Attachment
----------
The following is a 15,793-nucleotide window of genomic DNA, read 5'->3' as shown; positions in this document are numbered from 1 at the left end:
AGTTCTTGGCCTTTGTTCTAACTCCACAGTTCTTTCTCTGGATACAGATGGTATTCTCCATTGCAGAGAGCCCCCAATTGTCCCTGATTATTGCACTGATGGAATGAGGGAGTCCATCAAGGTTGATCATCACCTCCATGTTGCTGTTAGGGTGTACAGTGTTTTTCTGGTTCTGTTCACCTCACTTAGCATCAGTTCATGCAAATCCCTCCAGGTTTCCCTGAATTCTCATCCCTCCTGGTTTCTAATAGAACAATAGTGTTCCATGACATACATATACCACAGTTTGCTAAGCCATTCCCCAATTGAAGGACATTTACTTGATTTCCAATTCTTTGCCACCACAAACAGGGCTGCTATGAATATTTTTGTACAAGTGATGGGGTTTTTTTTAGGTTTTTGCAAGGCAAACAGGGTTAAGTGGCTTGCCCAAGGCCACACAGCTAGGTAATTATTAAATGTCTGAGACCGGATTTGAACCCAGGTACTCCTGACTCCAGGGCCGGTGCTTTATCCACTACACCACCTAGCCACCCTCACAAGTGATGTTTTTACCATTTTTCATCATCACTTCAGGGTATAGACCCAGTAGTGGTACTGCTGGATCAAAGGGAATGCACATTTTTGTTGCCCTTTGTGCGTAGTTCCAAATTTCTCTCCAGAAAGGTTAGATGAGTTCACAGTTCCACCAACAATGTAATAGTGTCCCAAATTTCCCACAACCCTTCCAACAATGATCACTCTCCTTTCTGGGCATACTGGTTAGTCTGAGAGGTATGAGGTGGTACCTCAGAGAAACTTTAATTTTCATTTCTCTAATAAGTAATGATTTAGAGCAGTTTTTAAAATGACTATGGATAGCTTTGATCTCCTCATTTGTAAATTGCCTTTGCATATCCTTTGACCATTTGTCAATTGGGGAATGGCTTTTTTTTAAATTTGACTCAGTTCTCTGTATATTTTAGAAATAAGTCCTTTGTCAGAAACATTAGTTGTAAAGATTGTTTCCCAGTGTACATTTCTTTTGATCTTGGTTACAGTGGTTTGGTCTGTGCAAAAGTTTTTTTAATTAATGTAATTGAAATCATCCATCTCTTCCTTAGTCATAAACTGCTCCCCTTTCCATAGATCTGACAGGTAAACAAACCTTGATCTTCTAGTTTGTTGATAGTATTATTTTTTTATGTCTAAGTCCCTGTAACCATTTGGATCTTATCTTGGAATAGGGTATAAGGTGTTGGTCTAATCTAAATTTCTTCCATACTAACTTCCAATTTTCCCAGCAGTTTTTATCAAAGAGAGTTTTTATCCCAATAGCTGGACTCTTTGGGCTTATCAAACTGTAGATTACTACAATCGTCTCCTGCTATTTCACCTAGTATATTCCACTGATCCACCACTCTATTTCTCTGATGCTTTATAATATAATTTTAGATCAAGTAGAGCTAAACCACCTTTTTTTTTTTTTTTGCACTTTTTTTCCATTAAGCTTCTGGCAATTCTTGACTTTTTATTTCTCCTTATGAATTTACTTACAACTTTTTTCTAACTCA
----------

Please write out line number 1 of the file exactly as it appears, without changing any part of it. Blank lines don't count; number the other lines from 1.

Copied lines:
The following is a 15,793-nucleotide window of genomic DNA, read 5'->3' as shown; positions in this document are numbered from 1 at the left end: